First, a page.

Why? Modern tendencies (legal, economic, social) all seem to favor increased atomism. Carlson asks, “Might this happen? The odds are against it. Most notably, the current legal climate is overwhelmingly hostile. . . . And yet . . . the circumstances of the 1930s and 1940s were also overwhelmingly hostile to family renewal. Nonetheless, it occurred.”
Can we discern possible causes for the effect of a reversal and the continuation of the cycle? Christianity and the Church are a possible corrective, but at present, they seem to have insufficient prevalence and influence to change the World’s penchant for increased atomism. A stronger Church, focused on discipleship with Jesus, would foster stronger marriages—as believers follow the humility and self-sacrificial approach of Philippians 2:3-4, serving as winsome examples with respect to marriage and family.
What about the possibility of those outside the Church seeing cause/effect and making a push for domestic family? This could come through public opinion and observations about what works well and not so well. For example, we see high rates of marriage and relatively low rates of divorce in the military. As Brad Wilcox notes, there’s something for both ideologies to get excited about in this example. Progressives will point to “stable work, decent-paying jobs, access to free or inexpensive housing, and free healthcare.” Conservatives will note “a culture that honors marriage and the traditional family life, and policies that say you don’t get housing on base or other benefits if you are co-habiting.”
Zimmerman looks to the “educated literati” for hope. Christensen’s epilogue is appreciative of Zimmerman’s work. But he finds Zimmerman’s faith in “the learned classes” to be a “very dubious culmination to an analysis that has put the reader on guard against the ‘hybrid’ alliance of the growing state and the skeptical modern intellectual.”
Still, Zimmerman’s hope does line up (at least in terms of lifestyle) with Charles Murray’s observations in Coming Apart.For those in the middle and upper classes, marriage is still popular in absolute terms and quite popular in relative terms. Why? It could be a reflex dependent on accumulated social capital. Marriage “works”—for individuals and for society—in comparison with the alternatives. People are often driven by the eternal whether they recognize it or not (Ecclesiastes 3:11)—for their kids, their legacy, etc. The atomistic family is not subsidized by the government in the middle and upper income classes (as is necessarily the case with welfare policies). And perhaps those in the middle and upper income classes are not as strongly influenced by cultural norms (at least relatively speaking).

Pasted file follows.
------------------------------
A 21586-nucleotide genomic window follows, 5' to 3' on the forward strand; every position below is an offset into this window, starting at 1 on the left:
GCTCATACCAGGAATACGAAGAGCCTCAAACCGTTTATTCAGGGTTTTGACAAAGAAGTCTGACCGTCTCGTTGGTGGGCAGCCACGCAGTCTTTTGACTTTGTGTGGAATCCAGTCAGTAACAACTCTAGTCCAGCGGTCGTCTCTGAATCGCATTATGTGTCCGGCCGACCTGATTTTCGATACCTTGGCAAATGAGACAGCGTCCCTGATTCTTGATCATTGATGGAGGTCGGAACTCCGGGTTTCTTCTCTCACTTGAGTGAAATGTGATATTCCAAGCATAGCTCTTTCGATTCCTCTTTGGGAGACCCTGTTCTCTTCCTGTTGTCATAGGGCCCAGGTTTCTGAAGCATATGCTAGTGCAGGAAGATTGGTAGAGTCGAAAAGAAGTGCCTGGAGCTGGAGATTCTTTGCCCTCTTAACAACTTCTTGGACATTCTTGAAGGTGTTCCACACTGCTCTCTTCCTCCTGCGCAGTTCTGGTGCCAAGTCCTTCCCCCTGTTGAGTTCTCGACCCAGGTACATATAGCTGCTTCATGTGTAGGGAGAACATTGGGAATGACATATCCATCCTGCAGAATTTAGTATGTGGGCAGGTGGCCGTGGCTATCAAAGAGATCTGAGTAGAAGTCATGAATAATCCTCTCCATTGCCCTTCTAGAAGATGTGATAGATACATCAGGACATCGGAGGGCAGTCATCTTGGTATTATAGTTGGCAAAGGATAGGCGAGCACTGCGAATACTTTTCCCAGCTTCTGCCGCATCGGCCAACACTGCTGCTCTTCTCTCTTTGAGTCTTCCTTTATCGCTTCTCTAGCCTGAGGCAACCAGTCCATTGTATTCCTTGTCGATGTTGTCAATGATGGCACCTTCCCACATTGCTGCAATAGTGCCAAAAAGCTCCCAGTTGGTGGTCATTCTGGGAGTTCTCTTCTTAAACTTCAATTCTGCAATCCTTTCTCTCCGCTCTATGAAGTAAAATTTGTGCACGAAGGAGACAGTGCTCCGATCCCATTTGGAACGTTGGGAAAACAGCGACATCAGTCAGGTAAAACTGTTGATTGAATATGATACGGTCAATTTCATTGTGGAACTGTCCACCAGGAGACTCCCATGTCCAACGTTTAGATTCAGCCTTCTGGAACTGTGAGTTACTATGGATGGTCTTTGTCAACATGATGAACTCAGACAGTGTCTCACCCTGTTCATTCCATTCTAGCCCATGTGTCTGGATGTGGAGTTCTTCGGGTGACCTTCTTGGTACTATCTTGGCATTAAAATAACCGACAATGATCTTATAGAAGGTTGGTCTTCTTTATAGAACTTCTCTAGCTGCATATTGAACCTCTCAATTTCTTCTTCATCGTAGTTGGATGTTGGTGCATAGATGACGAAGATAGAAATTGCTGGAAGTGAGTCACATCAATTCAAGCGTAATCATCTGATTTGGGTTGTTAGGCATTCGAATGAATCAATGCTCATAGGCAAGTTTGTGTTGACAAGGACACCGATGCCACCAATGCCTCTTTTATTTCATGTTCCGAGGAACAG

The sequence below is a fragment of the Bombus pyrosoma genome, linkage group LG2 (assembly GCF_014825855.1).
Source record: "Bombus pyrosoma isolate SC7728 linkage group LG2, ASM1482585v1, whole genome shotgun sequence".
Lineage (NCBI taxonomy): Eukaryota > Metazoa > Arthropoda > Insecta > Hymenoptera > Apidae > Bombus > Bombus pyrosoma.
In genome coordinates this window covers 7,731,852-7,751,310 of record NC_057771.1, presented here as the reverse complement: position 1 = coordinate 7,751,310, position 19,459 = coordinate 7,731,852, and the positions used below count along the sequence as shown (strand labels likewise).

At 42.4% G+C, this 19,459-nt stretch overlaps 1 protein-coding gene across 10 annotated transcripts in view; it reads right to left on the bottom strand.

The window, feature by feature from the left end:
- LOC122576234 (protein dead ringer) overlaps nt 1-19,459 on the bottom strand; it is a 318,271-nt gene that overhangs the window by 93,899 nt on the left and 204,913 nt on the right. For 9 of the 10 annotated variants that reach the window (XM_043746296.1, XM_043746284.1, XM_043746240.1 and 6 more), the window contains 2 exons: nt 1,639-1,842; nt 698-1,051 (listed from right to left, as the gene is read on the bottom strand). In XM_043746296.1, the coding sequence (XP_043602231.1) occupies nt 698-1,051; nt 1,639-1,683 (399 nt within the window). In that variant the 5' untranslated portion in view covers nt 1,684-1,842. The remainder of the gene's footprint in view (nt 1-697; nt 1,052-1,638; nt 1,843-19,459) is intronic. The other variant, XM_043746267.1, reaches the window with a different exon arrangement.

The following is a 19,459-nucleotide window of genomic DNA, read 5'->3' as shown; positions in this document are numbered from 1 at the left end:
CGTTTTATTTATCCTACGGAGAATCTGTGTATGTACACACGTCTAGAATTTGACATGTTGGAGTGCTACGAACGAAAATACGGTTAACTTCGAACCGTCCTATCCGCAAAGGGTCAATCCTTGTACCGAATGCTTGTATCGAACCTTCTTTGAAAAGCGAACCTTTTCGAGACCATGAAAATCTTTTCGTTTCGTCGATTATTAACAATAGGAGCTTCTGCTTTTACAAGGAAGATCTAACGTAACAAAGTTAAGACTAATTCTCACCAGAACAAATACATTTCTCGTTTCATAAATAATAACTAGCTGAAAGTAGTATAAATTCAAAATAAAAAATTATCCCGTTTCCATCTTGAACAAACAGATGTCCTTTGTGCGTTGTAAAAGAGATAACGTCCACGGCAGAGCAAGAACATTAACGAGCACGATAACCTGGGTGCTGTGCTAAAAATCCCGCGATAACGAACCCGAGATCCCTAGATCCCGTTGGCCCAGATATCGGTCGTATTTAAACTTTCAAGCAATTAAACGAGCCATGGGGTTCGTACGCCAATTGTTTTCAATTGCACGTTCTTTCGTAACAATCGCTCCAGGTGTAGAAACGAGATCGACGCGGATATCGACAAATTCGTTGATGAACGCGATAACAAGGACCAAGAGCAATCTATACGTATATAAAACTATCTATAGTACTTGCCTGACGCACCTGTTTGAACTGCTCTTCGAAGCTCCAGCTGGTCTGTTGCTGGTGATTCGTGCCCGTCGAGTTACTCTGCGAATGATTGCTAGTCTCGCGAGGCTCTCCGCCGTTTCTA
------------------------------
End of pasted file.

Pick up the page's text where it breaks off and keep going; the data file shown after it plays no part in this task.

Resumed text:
To some extent, all of this is “by construction”: Those who are married and stay married are much more likely to have worldly success and avoid worldly problems. The concept of “class” is always complicated—often reduced to income (for statistical ease), but obviously including wealth. More broadly, it includes education, lifestyle, non-financial resources—and here, marital status. Steven Nock notes that: “The ‘haves’ are generally those in stable marriages. The ‘have nots’ are generally those who live outside marriage, especially with children. So vast is the difference, one is tempted to replace the traditional notion of social class with the more descriptive term marriage class. Marriage now divides the population in the same way social class once did. Indeed, it may do so more profoundly.”
What is a reasonable level of hope to have about these matters—and in what can that hope be reasonably placed? Christensen, Kurth, and Sorokin share a faith in the ability of Christianity to bring revival to society—and in particular, to society through marriage and family. But Christensen notes that Zimmerman departs from and even avoids Sorokin in two key and ironic ways: the pessimism of Sorokin’s predictions and the extent of his hope for a reversal. Sorokin anticipated profound “tragedy and suffering” from the drift into atomism, even comparing it to crucifixion. But “he envisioned a future in which a chastened and humbled people would recover strong marriages and strong family lives as they listened to new St. Pauls, St. Augustines, and great religious and ethical leaders.”
Where Sorokin affirms the potential power of religious faith, Zimmerman has his doubts. It seems odd for Zimmerman to put more faith in secular, intellectual authorities than religion. But this may stem from Zimmerman’s sense of Christianity’s mixed-bag history with defending marriage properly. And for some contemporary observers, at a time when the American church at least seems to be in decline (although perhaps in terms of nominal Christianity and American Civil Religion), it can be difficult to be optimistic.